In light of the recent Sim-City fiasco (EA and their built-in crippling for their paying customers, whom they do not respect), I came across this great article linked from this Techdirt article. The economics and accounting principles behind DRM are so backward, ethically dubious, and economically flawed. It’s as if people don’t want to make money. You have to respect your customers. And realize that people are not dumb and stupid, and they will take their money elsewhere to spend if you disrespect them and lie to them.
Besides, many people want to try before they buy.
An excerpt from the article:
I do believe people are less likely to pirate your software if the software is easy to buy, easy to run, and does what is advertised. You can’t force a person to buy your software no more than you can prevent a person from stealing it. People have to WANT to buy your software, people have to WANT to support you. People need to care about your employees and your company’s well being. There is no better way to achieve that than making sure what you put out there is the best you can do and you treat your customers with respect.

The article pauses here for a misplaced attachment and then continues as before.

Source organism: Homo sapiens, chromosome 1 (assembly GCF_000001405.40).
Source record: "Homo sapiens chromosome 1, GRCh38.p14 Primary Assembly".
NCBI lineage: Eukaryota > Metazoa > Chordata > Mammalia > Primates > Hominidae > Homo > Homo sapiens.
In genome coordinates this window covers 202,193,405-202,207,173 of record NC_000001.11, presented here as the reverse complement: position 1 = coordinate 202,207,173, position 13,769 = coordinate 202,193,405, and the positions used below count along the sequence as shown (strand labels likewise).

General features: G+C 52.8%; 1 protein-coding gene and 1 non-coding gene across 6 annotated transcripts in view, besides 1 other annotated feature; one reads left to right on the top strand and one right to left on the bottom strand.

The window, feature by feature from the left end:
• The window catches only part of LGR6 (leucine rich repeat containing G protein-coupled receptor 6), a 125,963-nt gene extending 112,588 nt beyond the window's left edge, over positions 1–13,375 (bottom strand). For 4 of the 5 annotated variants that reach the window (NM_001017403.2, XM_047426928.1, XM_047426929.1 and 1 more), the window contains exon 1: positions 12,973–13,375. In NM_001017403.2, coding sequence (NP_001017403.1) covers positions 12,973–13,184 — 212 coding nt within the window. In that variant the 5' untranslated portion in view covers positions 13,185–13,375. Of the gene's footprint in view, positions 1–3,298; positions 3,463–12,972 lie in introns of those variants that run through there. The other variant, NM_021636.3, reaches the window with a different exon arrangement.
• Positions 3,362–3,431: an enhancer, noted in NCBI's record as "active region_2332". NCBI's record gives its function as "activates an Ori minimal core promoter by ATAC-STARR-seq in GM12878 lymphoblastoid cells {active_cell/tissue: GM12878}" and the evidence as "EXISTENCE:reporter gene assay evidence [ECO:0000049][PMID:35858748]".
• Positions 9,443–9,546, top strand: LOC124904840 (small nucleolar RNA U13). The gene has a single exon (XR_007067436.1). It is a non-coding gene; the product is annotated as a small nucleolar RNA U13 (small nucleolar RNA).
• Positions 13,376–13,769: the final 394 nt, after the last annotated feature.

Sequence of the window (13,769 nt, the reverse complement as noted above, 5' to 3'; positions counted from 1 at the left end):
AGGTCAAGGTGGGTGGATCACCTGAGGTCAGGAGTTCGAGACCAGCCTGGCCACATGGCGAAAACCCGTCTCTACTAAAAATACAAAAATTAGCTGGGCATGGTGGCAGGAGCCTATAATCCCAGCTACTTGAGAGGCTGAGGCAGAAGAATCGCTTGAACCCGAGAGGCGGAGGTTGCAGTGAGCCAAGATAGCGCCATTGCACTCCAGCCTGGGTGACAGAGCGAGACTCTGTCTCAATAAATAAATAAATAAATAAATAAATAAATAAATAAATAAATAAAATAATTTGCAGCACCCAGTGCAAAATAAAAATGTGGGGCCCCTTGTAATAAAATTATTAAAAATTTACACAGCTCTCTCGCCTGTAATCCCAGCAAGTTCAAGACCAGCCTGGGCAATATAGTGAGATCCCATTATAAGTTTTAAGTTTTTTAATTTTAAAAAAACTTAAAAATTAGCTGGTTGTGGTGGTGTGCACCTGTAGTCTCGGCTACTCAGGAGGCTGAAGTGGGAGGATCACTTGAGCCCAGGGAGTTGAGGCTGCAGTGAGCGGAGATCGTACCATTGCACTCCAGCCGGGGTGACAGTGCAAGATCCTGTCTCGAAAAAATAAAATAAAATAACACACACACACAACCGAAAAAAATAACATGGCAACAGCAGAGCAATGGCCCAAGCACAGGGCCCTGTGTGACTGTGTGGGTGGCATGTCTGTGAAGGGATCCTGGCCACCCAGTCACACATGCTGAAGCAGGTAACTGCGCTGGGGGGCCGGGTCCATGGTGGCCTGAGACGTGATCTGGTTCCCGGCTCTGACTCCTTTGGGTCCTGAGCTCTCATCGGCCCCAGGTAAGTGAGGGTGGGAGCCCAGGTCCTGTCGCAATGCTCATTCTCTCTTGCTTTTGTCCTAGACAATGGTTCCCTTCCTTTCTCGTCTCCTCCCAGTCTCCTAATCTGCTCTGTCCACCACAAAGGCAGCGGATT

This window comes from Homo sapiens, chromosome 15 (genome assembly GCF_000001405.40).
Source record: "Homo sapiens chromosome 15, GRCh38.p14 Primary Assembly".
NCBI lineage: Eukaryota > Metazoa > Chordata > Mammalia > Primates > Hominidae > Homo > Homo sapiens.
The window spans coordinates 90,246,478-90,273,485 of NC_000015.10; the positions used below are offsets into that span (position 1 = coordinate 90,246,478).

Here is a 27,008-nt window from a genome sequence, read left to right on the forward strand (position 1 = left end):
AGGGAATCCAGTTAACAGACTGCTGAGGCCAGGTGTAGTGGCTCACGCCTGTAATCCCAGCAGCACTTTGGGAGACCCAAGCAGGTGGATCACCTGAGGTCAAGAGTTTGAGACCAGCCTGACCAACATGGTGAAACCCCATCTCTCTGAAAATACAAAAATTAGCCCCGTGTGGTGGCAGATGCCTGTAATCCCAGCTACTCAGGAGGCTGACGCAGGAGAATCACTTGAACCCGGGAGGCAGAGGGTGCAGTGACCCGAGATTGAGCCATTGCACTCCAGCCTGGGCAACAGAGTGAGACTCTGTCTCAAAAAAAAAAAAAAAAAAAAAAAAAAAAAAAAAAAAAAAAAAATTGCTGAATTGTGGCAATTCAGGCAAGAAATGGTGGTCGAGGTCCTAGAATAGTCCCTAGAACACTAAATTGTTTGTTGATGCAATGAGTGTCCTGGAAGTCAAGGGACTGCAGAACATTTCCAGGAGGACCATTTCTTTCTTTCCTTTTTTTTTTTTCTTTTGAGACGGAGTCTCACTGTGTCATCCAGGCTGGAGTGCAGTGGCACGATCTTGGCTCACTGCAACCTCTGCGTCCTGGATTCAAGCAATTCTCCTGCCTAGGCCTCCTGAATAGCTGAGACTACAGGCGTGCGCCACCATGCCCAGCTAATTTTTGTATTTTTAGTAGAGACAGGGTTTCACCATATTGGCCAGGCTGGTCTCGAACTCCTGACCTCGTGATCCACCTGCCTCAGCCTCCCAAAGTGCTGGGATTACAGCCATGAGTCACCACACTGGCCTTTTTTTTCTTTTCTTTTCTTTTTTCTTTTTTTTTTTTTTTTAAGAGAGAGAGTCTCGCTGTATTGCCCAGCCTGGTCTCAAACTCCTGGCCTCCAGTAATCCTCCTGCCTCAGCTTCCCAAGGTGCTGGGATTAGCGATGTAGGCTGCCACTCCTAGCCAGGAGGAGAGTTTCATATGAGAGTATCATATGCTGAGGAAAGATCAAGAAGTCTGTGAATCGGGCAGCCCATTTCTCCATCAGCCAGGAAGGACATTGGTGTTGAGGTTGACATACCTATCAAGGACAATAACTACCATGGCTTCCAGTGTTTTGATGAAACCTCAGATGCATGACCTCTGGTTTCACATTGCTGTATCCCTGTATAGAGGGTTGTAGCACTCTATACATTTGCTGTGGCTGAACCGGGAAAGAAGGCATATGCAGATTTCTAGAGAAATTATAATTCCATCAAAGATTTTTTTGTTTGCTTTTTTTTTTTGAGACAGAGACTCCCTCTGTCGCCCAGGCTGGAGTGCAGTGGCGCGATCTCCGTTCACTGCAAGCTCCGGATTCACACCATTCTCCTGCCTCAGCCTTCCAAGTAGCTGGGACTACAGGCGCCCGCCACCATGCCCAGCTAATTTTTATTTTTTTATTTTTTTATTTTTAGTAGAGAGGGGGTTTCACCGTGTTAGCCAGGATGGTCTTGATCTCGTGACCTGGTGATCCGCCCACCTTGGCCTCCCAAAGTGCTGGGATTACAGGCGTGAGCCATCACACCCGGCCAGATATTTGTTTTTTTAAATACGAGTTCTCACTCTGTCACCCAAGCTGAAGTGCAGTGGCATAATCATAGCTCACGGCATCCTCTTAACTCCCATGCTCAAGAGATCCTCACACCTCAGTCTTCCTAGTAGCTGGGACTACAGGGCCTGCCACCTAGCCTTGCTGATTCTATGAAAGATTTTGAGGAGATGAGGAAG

Good stuff! Forward-looking! Smart, respectful!
Parting words of wisdom:
The reality is the fight against piracy equates to spending time and money combating a loss that cannot be quantified. Everyone needs to accept that piracy cannot be stopped and loss prevention is not a concept that can be applied to the digital world. Developers should focus on their paying customers and stop wasting time and money on non-paying customers. Respect your customers and they may in turn respect your efforts enough to purchase your game instead of pirating it.
If you are interested in the ethical problems behind not letting people copy, see my other blog posts under Ethics: my op-ed and another post, among others. Feel free to share your thoughts and comments below.